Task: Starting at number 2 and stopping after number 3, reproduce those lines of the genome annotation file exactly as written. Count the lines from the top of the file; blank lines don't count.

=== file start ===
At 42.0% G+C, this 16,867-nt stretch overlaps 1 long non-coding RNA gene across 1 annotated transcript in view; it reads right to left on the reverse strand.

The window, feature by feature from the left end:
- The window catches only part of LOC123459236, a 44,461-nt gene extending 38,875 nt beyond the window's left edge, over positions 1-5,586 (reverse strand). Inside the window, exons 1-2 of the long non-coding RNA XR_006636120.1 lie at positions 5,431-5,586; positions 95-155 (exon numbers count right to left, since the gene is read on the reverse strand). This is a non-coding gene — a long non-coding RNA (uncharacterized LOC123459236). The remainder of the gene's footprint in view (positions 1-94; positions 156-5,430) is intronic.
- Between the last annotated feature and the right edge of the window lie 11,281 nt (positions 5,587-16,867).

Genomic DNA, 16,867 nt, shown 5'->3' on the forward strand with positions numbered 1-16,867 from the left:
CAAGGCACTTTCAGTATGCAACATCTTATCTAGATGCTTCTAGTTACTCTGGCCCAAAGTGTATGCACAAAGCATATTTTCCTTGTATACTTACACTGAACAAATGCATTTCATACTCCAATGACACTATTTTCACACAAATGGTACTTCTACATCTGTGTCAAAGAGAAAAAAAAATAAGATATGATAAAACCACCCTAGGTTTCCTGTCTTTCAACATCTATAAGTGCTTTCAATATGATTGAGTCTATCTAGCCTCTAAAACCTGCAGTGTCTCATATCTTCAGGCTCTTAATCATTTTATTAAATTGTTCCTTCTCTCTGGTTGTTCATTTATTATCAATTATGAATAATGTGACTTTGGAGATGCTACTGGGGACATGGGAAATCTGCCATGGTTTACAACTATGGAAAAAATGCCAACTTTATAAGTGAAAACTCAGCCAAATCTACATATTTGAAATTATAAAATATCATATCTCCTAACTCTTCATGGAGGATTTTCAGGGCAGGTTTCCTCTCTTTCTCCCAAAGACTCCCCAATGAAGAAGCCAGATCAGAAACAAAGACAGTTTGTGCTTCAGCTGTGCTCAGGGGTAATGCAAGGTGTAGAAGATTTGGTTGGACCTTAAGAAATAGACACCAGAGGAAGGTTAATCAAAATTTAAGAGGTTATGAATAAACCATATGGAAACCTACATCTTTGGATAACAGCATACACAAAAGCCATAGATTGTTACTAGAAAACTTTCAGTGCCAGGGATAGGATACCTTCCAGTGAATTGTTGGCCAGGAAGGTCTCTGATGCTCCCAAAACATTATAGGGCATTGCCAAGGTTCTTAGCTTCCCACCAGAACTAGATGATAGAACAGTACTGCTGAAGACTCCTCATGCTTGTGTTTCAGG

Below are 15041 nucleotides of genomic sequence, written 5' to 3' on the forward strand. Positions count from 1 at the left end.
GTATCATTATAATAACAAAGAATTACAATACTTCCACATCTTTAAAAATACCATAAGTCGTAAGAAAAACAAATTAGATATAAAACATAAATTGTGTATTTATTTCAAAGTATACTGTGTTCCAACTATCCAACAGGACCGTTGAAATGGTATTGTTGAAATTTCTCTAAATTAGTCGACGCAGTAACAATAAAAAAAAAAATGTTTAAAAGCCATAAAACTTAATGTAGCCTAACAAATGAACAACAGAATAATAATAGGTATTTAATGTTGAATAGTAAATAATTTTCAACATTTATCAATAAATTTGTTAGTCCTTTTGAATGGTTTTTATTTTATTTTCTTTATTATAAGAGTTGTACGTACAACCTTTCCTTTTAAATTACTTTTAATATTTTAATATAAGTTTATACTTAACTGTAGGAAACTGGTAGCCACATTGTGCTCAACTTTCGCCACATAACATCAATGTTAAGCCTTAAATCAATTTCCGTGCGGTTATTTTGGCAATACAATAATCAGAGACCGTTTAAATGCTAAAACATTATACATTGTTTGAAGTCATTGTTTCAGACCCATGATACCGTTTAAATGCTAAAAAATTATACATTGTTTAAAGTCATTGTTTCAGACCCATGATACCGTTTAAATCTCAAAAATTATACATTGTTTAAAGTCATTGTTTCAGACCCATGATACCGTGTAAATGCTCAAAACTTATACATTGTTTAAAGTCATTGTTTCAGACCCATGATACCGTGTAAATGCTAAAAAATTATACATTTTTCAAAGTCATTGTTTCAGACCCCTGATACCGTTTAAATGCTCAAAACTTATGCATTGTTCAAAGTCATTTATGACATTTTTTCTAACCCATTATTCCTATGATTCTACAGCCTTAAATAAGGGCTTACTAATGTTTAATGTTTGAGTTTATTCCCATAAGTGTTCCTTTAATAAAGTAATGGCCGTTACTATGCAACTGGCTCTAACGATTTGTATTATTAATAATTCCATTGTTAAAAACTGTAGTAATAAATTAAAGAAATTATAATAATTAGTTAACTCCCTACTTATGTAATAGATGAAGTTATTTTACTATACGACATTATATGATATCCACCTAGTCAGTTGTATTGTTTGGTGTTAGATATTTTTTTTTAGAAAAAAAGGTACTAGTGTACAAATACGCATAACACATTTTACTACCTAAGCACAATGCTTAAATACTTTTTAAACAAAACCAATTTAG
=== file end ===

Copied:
The window, feature by feature from the left end:
- The window catches only part of LOC123459236, a 44,461-nt gene extending 38,875 nt beyond the window's left edge, over positions 1-5,586 (reverse strand). Inside the window, exons 1-2 of the long non-coding RNA XR_006636120.1 lie at positions 5,431-5,586; positions 95-155 (exon numbers count right to left, since the gene is read on the reverse strand). This is a non-coding gene — a long non-coding RNA (uncharacterized LOC123459236). The remainder of the gene's footprint in view (positions 1-94; positions 156-5,430) is intronic.